Warming up is an important yet often neglected aspect of an exercise routine. Performing warmup exercises before stretching warms your body temperature, which increases blood flow to your muscles and makes them more flexible. Warming up also protects your heart -- people who warm up for at least two minutes before exercise reduce their risk of high blood pressure and increase oxygen flow to the heart, according to ExRx.net. A warmup should be the first thing performed before stretching, cardiovascular exercise or resistance training.
Calculate your target heart rate, which is the pace you should set during your exercise session. Men should subtract their age from the number 220, according to the Walking Site. Women should subtract their age from 226. Knowing your target can help you reach the appropriate heart rate during your warm-up.
Jog lightly in place or around a track or on a treadmill at about 40 percent of your target heart rate for one to two minutes. To ensure you are exercising at the appropriate pace, place your index finger on the side of your neck and locate your heartbeat. Count the beats for six seconds, then add a zero to the end of the number. As an example, if your target heart rate is 200, your warmup heart rate should be around eight beats every six seconds or 80 beats per minute.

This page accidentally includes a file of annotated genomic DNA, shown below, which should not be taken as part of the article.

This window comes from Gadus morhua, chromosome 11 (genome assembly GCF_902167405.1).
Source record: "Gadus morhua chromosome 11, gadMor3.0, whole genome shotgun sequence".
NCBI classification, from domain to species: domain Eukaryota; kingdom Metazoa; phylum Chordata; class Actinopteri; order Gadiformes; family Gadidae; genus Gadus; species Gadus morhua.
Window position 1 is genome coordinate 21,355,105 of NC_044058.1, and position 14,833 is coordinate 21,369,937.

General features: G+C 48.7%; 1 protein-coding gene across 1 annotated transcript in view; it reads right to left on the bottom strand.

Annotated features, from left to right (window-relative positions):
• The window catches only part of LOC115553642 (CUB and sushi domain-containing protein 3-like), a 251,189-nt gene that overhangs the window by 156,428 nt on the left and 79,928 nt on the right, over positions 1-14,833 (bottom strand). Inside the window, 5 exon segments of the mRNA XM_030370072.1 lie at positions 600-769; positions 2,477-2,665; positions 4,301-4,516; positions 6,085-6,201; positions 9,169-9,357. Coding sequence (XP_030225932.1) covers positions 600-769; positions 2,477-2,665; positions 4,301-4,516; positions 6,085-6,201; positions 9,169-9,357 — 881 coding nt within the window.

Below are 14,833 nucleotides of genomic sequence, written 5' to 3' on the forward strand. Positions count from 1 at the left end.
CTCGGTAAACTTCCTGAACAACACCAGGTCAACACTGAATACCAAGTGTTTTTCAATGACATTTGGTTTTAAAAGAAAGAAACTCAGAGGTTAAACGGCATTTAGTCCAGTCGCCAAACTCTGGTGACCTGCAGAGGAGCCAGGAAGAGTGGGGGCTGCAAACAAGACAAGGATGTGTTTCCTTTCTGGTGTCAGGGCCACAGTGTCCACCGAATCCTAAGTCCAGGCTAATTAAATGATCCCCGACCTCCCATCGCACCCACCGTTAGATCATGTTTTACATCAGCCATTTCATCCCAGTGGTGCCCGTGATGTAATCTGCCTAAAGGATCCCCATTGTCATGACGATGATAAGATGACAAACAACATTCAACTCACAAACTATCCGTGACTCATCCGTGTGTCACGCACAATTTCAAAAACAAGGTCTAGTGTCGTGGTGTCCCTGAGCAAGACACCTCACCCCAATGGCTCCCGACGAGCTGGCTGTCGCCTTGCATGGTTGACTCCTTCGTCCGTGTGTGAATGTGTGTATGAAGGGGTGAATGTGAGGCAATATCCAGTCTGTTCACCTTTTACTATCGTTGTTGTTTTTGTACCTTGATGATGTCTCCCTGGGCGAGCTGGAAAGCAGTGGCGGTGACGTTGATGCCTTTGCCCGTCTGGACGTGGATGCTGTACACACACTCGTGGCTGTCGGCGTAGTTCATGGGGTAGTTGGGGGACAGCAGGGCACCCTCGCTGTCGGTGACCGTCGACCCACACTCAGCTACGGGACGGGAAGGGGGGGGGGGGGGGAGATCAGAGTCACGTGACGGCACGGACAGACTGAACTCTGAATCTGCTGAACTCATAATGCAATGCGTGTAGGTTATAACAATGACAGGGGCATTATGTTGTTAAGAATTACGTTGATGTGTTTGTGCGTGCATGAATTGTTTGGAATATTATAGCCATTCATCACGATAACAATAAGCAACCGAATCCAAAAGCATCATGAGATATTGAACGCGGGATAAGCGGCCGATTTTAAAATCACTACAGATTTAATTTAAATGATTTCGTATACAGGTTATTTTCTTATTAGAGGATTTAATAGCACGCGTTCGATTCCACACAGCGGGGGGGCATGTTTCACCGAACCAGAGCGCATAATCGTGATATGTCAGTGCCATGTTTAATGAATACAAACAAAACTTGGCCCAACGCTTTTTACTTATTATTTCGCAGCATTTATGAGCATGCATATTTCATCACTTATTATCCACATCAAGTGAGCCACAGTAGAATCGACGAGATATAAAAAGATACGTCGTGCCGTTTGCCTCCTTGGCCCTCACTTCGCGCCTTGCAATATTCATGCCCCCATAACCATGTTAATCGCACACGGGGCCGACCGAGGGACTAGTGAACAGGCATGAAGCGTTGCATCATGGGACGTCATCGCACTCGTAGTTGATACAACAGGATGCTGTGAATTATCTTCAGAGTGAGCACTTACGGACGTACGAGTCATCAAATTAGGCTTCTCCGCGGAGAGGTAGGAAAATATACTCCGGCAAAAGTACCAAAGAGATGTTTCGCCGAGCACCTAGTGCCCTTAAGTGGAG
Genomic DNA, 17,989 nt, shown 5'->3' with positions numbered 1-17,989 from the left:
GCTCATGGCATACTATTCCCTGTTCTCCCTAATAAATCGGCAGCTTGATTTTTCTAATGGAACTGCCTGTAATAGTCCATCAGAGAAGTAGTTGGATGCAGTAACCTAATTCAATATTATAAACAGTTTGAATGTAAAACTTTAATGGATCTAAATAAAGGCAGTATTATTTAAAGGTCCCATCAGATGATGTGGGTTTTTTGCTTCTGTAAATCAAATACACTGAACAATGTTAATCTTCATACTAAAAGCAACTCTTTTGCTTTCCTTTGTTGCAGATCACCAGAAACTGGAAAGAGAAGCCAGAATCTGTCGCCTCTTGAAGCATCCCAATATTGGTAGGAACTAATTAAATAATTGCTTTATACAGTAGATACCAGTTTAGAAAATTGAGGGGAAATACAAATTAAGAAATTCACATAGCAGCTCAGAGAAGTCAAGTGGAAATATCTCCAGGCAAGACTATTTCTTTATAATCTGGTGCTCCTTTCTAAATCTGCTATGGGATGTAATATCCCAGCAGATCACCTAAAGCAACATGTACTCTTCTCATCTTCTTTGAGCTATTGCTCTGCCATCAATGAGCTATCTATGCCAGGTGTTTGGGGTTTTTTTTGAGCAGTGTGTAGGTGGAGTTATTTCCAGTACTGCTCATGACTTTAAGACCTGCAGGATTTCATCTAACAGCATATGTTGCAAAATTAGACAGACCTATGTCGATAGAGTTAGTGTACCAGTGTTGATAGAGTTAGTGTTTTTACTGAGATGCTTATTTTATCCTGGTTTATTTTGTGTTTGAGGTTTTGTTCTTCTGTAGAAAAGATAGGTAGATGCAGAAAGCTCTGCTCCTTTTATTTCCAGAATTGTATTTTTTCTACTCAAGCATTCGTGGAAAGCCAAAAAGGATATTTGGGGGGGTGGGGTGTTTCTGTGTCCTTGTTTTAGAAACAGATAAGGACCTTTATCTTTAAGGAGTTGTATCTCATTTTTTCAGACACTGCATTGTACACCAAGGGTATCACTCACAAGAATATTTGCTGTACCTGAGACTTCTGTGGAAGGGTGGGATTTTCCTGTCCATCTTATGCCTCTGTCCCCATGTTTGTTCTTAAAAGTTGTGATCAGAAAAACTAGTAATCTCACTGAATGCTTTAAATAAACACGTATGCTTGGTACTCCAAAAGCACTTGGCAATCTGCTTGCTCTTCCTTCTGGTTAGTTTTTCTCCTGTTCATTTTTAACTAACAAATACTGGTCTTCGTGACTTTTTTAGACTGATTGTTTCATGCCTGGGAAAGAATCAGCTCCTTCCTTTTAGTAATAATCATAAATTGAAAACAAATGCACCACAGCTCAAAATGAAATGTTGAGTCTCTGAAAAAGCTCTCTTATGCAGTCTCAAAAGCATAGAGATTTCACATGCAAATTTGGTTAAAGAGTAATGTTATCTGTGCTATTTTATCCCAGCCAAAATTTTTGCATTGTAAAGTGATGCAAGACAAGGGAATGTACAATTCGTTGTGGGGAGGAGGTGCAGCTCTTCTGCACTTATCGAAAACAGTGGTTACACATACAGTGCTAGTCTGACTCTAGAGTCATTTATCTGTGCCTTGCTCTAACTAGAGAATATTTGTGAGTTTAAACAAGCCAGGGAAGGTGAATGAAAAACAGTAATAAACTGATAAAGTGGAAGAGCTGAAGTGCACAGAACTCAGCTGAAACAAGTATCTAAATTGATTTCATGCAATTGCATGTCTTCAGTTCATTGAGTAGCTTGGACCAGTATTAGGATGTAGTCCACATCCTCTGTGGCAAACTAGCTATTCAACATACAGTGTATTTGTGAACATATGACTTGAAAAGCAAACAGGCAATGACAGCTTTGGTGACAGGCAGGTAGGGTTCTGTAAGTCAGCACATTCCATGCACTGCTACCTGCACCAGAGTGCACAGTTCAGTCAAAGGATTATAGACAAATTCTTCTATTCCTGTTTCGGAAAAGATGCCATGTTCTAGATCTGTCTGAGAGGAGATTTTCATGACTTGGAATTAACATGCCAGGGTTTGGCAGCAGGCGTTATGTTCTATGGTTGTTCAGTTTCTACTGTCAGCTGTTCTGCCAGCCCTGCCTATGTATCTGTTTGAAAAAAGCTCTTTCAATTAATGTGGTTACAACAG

Increase your speed slightly to elevate your heart rate to about 60 percent of your target heart rate. This should make you breathe slightly harder, but not overexert yourself.
Determine how long you should warm up by considering your fitness level, says the American Academy of Orthopaedic Surgeons. If you are a beginning exerciser, warm up for 10 minutes. Intermediate or advanced exercisers should warm up for at least five minutes. Your entire body should feel warmer and your heart rate slightly elevated before you begin stretching.
Jogging is not the only activity you can perform to warm up. Instead, substitute the aerobic activity of your choice -- such as cycling, playing tennis, jumping rope or dancing -- for jogging. Work to achieve the same 40 to 60 percent of your target heart rate while warming up.
Stretching without a warmup increases your risk of sprains and strains.